The Path Ahead
How the Thomas family got into the New School Mindset
Left to right: Janaya, Zayda, Tony and Nik-Kia Thomas at Ballast Point Park in Tampa, Florida.This article (PDF) | Current issue (PDF) | Archive
By Julie Kendrick, Photo by Doug Scaletta
Nik-Kia Thomas, the mother of a high school junior, knows that the road to college graduation can seem like a steep climb. “I’ll admit that I’m stressing a little bit, but I’m trying not to stress my daughter too much,” says the Tampa, Florida, resident. “I tell her, you’ll thank me later for this insistence on discipline and focus, because it’s all for a purpose.”
Nik-Kia and her husband, Tony, attended a college planning workshop led by Thrivent Financial Professional Matt Oleson of Brandon, Florida, and then followed up with him to do more intensive work on creating a higher education plan for their two daughters: Janaya, 11th grade and Zayda, sixth grade.
The family then met with Oleson to help them review and update their current plan. “I liked it that he included Janaya in our initial discussion,” Nik-Kia says. “He talked with her about academics and how she was staying focused. Then he gave her a career assessment.”
Oleson explains: “Knowing what path students want to pursue, and what schools will do the best job of helping them get there, ensures every education dollar is being spent wisely.”
Nik-Kia and her family have gotten some tools and guidance to make the process more manageable, which she says helped relieve their stress. “It can seem overwhelming, but I tell myself that we just have to do one thing every day,” she says.
Like the Thomases, many families find that planning for college can be stressful. In addition to being the place for setting a lifelong career path, college often comes with a daunting price tag. With college tuition rates on the increase, what can families do to prepare themselves?
Own the process
“Step one—stay calm,” says David Macauley, vice president of Thrivent Scholars Advisor Network Development. Macauley has worked with many families, at all levels of income and all stages of the planning process. He says everyone can benefit from the adoption of a “new school mindset,” one that comes from an attitude of abundance and accessibility, not scarcity. “Remember, you’re the one with the precious resource—your child,” he says. “Don’t restrict your thinking only to schools you know about or are in a specific location. You want to keep options open as much as possible when your family begins the search for a school.”
He notes that Thrivent offers a unique perspective: “Our position as an organization that serves Christians informs the way we approach this process.” He urges families to stop feeling guilty about getting a late start or not meeting savings goals.
“Money and a financial strategy are tools to help you live a life that’s more authentic to your values, rather than be something that you have to get perfect or worry about measuring up,” he says. “This process should be serving you, not the other way around.”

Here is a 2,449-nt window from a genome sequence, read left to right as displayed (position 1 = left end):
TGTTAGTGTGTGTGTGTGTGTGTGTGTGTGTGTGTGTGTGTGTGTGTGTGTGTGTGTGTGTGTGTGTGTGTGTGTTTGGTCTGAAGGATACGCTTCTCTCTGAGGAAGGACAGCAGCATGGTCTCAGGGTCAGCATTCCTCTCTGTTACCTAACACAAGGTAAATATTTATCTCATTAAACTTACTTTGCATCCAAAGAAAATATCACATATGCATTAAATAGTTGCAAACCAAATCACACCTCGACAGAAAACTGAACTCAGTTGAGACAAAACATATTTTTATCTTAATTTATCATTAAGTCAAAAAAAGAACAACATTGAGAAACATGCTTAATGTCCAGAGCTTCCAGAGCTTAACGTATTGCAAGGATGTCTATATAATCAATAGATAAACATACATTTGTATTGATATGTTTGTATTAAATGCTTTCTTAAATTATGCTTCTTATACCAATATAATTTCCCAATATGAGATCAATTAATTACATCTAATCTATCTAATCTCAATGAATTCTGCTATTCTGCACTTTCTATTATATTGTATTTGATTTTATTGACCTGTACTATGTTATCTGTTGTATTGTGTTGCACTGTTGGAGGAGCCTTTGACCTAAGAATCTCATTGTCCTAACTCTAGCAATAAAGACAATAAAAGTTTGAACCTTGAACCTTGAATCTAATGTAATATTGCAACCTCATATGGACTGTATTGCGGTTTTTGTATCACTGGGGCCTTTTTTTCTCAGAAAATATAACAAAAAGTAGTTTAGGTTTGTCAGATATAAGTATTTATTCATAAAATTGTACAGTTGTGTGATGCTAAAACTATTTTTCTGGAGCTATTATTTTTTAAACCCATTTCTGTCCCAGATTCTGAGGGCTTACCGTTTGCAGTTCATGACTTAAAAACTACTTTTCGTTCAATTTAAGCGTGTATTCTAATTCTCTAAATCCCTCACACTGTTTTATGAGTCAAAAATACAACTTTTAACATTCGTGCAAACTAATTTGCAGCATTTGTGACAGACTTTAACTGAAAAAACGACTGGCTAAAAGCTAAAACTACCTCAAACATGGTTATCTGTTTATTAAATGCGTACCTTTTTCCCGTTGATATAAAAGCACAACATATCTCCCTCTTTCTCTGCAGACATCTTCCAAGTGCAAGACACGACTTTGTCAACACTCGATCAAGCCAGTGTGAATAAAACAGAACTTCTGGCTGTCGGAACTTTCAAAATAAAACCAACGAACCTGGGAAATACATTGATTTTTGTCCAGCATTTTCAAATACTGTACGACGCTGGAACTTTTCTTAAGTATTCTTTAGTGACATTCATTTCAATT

Four steps to a New School Mindset
Oleson says that your values are an important part of meeting goals while staying true to the Wise With Money Journey philosophy. “It is possible to make wise decisions, like reducing costs and choosing the right college, and to do all that while borrowing as little as possible.” Here’s how to get started:
Step 1: Prepare and plan
It’s important to prepare yourself and your child for the road ahead. Make a plan of action for how your family will pay for your child’s education. Your plan should reflect who will be responsible for paying for college: your child, you or both of you? “As soon as you can, develop a savings goal for the family,” Oleson says.
Step 2: Maximize scholarships
Don’t leave free money on the table. Your child should apply for as many scholarships and financial aid opportunities as possible. One way to improve their chances for an award is to have your child create a leadership and service portfolio. “Scholarships and college admissions offices are looking for students who have demonstrated leadership skills and who were involved in giving back, starting from an early age,” Oleson says.
Step 3: Borrow smart
Your family goal should be to borrow as little as possible to pay for school. Look at education as an investment and calculate your return on investment: Your family’s total borrowing should be less than you expect your child to earn in the first year out of college.
Step 4: Look at the loan payment
If you decide to take out a loan to help your child with the cost of education, the loan payment should not be more than 10 percent of your income, and you should be able to pay it off in 10 years or less. Staying within this guideline will help you and your child be realistic about what schools to consider.
Nik-Kia has been resourceful at finding the support she needs for this journey. She began a private Facebook group, called “Thinking Ahead: College Scholarships and Beyond,” and encouraged friends to submit ideas, articles and encouragement. She’s even helped Janaya get a head start on the college essay writing process. “Every time she wants a new phone, special summer camp or another extra expense, I make her write a persuasive essay about it. I’m saving them all. It gives her good experience, and I’m hoping we might find some topics she can use as building blocks for her college admission essay.”
Julie Kendrick is a freelance writer in Minneapolis.